During the last couple of weeks, numerous reports of Samsung SSD 840 and 840 EVO having low read performance have surfaced around the Internet. The most extensive one is probably a forum thread over at Overclock.net, which was started about month ago and currently has over 600 replies. For those who are not aware of the issue, there is a bug in the 840 EVO that causes the read performance of old blocks of data to drop dramatically like the HD Tach graph below illustrates. The odd part is that the bug only seems to affect LBAs that have old data (>1 month) associated with them because freshly written data will read at full speed, which also explains why the issue was not discovered until now. 

Source: @p_combe

I just got off the phone with Samsung and the good news is that they are aware of the problem and have presumably found the source of it. The engineers are now working on an updated firmware to fix the bug and as soon as the fix has been validated, the new firmware will be distributed to end-users. Unfortunately there is no ETA for the fix, but obviously it is in Samsung's best interest to provide it as soon as possible.

Update 9/27: Samsung just shed some light on the timeline and the fixed firmware is scheduled to be released to the public on October 15th.

I do not have any further details about the nature of the bug at this point, but we will be getting more details early next week, so stay tuned. It is a good sign that Samsung acknowledges the bug and that a fix is in the works, but for now I would advise against buying the 840 EVO until there is a resolution for the issue.

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  • tim851 - Saturday, September 20, 2014 - link

    Crucial M550, available as 2.5" SATA drives and M.2 SATA modules. Reply
  • TimJWatts - Sunday, October 5, 2014 - link

    Crucial M550 Reply
  • TimJWatts - Sunday, October 5, 2014 - link

    No - scrub that (Crucual M550) - serious queued TRIM bug:

    http://forum.crucial.com/t5/Solid-State-Drives-SSD...

    https://bugzilla.kernel.org/show_bug.cgi?id=71371

    and no firmware releases from manufacturer for the M550 series.

    Oh well, better check out the Transcend MSA370 and see if that has any nasties.
    Reply
  • SanX - Sunday, September 21, 2014 - link

    What's amazing is here? It sometimes slows down to *seconds* of waiting which looks like 1 bit per second speed? I stopped using this sh!t Reply
  • TimJWatts - Sunday, October 5, 2014 - link

    Sorry mate - damage done. I was slightly[1] tempted by the Evo 840 until due diligence searching found the overclock thread on this subject.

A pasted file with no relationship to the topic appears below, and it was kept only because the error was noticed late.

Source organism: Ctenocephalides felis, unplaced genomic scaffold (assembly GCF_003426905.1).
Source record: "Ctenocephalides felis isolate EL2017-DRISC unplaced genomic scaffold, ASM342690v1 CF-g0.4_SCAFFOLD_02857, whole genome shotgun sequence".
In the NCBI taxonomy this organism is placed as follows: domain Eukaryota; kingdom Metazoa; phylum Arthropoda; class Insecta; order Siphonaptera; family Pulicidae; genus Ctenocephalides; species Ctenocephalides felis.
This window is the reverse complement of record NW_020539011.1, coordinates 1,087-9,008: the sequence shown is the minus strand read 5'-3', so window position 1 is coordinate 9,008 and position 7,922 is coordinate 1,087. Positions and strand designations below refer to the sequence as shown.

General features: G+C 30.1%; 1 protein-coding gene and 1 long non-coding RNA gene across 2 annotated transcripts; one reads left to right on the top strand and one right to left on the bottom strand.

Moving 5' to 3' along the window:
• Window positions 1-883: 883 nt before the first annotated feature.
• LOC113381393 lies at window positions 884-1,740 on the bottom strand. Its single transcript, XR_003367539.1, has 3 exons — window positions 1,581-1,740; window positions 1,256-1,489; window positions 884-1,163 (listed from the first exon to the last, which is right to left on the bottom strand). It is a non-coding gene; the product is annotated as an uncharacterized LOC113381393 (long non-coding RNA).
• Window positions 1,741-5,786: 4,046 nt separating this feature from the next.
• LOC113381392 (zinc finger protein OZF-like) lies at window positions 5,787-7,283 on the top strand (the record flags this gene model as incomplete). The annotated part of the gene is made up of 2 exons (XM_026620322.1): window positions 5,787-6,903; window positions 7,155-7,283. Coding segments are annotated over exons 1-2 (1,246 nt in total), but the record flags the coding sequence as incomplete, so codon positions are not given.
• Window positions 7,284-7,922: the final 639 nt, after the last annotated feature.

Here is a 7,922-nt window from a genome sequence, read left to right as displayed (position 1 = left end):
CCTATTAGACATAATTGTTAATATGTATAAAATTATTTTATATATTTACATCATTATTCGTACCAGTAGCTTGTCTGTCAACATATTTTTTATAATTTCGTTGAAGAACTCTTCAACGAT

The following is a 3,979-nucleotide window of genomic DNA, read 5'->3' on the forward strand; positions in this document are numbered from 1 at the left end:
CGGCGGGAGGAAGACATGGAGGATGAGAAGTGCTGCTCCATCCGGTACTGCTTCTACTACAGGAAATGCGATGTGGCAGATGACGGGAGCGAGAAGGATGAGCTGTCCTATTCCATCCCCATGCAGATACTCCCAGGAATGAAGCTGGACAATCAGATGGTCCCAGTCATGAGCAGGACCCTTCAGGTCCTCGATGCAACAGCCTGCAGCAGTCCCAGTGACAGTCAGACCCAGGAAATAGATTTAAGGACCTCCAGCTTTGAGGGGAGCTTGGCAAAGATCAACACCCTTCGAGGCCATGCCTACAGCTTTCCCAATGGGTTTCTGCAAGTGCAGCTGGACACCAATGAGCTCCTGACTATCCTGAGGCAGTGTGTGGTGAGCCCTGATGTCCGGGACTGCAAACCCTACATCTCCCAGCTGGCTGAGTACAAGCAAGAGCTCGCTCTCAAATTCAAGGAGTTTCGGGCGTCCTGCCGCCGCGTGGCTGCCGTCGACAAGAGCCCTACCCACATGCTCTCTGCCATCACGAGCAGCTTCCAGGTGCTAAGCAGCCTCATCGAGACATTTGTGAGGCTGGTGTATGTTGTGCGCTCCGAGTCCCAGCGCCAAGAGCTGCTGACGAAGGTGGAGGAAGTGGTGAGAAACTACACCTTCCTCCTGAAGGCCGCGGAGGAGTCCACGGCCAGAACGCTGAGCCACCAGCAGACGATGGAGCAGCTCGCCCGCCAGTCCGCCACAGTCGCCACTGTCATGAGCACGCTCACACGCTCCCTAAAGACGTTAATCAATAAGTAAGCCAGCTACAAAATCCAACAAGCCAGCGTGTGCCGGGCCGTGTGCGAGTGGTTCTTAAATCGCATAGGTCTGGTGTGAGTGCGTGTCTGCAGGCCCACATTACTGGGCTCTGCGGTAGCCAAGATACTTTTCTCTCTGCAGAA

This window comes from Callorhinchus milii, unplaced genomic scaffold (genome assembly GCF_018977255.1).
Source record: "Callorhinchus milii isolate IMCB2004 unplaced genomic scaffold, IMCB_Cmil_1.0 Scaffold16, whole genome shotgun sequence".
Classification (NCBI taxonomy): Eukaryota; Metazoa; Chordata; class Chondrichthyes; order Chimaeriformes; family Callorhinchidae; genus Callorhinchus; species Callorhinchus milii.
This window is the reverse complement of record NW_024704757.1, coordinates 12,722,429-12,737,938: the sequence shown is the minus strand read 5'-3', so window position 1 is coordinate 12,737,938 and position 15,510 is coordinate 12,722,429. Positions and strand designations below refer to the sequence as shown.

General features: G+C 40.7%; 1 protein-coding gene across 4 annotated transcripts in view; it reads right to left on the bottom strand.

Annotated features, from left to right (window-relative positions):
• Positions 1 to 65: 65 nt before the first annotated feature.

[1] Until I realised it was TLC tech - but I was balancing that against Samsung who usually don't mess up - until now.

    If Samsung had acknowledged early, and promised a fix was being worked on asap, I would have forgiven them. But I hate the stony corporate silence. There are alternatives, so I will be going with the Crucial M550. I'd be happiest with a Sandisk X110 but sadly not available in 515GB in mSATA.
    Reply
  • TimJWatts - Sunday, October 5, 2014 - link

    Re Crucial M550 - bug alert, see my post just previous to this one. Reply
  • hojnikb - Friday, September 19, 2014 - link

    Finally some more coverage of this. Hopefully they issue a fix for this soon.

    Although one thing i do wonder; could this be an issue with the TLC flash itself ?
    I mean, its already really small (being 19nm) and having 8 states, that surly affects data retention or atleast accessing stuff, that has already lost some charge.
    Even if they manage to fix this with firmware, that doesn't rule out TLC as the main cause of this. They could tweak garbage collection in a manner, that shits around older data, so it stays "fresh".
    Reply
  • hojnikb - Friday, September 19, 2014 - link

    *shifts
    Silly me :)
    Reply
  • Kristian Vättö - Friday, September 19, 2014 - link

    My theory is that the NAND management algorithms don't take the changes in cell charges into account properly. Electrons leak through the silicon oxide over time, which may result in a change in the voltage state of the cell. That in turn would return an incorrect bit output when read, so the data must be recovered using ECC/parity, which makes it readable but the calculations take time and that translates to poor performance. Reply
  • hojnikb - Friday, September 19, 2014 - link

    If this is indeed correct (although we're really just speculationg here) could this also potentially mean, that if there are lots of really old data on the drive that could translate to curruption ? I mean, ECC can only recover so much and if this does indeed get worse over time, curruption is quite possible. Atleast thats what i think Reply

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